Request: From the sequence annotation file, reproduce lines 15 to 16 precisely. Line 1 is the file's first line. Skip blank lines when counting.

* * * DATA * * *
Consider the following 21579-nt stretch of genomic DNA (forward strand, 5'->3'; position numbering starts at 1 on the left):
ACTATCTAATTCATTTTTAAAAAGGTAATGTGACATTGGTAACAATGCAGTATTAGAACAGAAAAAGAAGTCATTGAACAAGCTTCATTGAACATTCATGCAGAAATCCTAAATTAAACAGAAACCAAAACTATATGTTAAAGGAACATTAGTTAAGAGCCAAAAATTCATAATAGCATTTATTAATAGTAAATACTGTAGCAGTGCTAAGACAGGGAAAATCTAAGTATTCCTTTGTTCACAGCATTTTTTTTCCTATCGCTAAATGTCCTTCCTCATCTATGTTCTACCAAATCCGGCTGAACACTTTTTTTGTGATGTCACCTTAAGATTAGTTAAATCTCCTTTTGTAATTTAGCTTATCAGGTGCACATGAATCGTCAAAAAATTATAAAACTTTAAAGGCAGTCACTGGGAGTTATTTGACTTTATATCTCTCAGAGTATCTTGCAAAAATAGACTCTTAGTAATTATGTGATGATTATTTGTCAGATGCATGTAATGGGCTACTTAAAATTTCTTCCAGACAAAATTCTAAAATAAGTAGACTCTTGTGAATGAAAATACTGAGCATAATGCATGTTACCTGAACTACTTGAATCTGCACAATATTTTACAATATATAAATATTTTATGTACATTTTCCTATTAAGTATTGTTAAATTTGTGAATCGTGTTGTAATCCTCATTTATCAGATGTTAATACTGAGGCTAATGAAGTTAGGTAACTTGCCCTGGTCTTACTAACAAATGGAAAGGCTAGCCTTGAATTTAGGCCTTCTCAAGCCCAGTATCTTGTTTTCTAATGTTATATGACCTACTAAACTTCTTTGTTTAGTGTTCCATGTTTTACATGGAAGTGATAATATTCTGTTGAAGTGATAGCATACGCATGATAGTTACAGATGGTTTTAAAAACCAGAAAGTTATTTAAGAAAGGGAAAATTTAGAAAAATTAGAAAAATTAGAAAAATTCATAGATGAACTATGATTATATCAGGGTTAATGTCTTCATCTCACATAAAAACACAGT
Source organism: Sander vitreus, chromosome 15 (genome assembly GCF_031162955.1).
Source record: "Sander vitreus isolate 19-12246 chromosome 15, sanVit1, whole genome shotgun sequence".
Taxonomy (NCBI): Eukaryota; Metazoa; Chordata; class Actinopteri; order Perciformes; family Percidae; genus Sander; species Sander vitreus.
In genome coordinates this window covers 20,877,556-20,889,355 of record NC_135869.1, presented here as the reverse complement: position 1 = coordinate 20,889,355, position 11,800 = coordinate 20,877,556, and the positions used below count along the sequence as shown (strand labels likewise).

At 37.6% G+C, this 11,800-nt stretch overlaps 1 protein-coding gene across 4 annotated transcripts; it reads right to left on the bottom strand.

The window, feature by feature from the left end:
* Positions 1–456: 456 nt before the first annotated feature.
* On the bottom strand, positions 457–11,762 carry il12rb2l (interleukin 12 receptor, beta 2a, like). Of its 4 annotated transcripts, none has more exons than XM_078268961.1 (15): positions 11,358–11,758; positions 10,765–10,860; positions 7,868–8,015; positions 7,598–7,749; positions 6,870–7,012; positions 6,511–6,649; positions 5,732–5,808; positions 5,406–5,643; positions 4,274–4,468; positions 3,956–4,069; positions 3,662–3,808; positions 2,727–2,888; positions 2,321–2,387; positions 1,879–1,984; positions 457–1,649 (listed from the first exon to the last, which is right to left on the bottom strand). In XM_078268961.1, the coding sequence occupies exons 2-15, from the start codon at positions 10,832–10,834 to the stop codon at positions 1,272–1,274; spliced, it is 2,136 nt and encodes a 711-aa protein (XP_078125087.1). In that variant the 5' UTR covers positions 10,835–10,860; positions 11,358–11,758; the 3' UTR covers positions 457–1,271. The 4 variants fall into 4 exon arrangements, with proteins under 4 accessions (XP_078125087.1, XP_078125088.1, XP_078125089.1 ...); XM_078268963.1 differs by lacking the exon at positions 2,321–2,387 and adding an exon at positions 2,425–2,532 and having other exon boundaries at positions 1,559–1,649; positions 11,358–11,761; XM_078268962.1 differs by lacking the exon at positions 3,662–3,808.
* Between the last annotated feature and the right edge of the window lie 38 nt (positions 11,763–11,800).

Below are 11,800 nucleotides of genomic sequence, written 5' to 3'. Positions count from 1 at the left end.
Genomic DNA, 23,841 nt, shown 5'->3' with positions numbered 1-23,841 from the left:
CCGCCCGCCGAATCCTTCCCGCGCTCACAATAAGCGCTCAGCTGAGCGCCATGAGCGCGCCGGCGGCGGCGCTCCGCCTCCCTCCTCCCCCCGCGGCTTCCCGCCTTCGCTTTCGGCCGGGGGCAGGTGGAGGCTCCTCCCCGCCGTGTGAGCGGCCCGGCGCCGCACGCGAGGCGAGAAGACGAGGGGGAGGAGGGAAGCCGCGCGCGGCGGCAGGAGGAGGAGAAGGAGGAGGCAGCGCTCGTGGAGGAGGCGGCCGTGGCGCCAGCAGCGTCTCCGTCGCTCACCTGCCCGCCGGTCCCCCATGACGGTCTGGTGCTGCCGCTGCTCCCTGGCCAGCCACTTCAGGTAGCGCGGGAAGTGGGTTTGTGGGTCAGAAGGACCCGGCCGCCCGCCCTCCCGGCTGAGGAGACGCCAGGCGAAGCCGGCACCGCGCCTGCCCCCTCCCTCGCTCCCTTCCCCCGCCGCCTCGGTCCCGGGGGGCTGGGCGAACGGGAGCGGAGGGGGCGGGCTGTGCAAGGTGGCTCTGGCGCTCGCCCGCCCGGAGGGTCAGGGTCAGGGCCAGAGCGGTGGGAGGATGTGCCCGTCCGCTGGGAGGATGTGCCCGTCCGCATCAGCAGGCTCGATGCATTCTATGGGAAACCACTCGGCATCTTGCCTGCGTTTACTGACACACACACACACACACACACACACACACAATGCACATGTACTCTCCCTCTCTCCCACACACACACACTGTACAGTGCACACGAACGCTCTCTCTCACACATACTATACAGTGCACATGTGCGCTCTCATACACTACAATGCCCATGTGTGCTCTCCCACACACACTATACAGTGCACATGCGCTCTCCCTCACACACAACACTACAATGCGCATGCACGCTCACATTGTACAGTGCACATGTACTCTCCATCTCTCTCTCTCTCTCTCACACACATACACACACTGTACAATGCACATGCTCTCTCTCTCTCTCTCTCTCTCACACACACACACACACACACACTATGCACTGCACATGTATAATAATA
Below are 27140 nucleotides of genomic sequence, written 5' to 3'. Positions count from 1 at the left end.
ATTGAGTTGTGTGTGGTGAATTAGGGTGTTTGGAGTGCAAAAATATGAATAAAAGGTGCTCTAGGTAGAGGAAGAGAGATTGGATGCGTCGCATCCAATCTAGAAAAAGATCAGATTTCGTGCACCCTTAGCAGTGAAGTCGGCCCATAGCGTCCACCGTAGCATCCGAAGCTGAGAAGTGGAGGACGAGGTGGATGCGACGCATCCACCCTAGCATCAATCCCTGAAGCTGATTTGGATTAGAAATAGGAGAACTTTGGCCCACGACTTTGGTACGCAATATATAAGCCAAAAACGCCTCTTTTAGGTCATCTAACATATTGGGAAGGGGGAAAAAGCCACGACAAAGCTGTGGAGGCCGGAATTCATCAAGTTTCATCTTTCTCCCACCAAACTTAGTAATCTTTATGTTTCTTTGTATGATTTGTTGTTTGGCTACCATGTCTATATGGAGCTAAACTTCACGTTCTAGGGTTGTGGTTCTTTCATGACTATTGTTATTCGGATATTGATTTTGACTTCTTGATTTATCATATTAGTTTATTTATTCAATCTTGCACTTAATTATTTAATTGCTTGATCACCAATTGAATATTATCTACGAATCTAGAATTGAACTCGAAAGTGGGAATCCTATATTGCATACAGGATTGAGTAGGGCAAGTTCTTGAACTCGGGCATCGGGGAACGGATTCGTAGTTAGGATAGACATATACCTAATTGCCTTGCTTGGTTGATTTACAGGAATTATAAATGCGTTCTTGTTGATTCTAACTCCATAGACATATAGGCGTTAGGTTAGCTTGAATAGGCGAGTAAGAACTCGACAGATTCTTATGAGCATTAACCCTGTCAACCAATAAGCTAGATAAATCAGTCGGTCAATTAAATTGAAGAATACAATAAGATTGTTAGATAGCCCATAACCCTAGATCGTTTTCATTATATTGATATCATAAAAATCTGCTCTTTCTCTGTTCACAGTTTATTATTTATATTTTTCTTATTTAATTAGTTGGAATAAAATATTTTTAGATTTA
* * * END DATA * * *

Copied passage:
Below are 27140 nucleotides of genomic sequence, written 5' to 3'. Positions count from 1 at the left end.
ATTGAGTTGTGTGTGGTGAATTAGGGTGTTTGGAGTGCAAAAATATGAATAAAAGGTGCTCTAGGTAGAGGAAGAGAGATTGGATGCGTCGCATCCAATCTAGAAAAAGATCAGATTTCGTGCACCCTTAGCAGTGAAGTCGGCCCATAGCGTCCACCGTAGCATCCGAAGCTGAGAAGTGGAGGACGAGGTGGATGCGACGCATCCACCCTAGCATCAATCCCTGAAGCTGATTTGGATTAGAAATAGGAGAACTTTGGCCCACGACTTTGGTACGCAATATATAAGCCAAAAACGCCTCTTTTAGGTCATCTAACATATTGGGAAGGGGGAAAAAGCCACGACAAAGCTGTGGAGGCCGGAATTCATCAAGTTTCATCTTTCTCCCACCAAACTTAGTAATCTTTATGTTTCTTTGTATGATTTGTTGTTTGGCTACCATGTCTATATGGAGCTAAACTTCACGTTCTAGGGTTGTGGTTCTTTCATGACTATTGTTATTCGGATATTGATTTTGACTTCTTGATTTATCATATTAGTTTATTTATTCAATCTTGCACTTAATTATTTAATTGCTTGATCACCAATTGAATATTATCTACGAATCTAGAATTGAACTCGAAAGTGGGAATCCTATATTGCATACAGGATTGAGTAGGGCAAGTTCTTGAACTCGGGCATCGGGGAACGGATTCGTAGTTAGGATAGACATATACCTAATTGCCTTGCTTGGTTGATTTACAGGAATTATAAATGCGTTCTTGTTGATTCTAACTCCATAGACATATAGGCGTTAGGTTAGCTTGAATAGGCGAGTAAGAACTCGACAGATTCTTATGAGCATTAACCCTGTCAACCAATAAGCTAGATAAATCAGTCGGTCAATTAAATTGAAGAATACAATAAGATTGTTAGATAGCCCATAACCCTAGATCGTTTTCATTATATTGATATCATAAAAATCTGCTCTTTCTCTGTTCACAGTTTATTATTTATATTTTTCTTATTTAATTAGTTGGAATAAAATATTTTTAGATTTA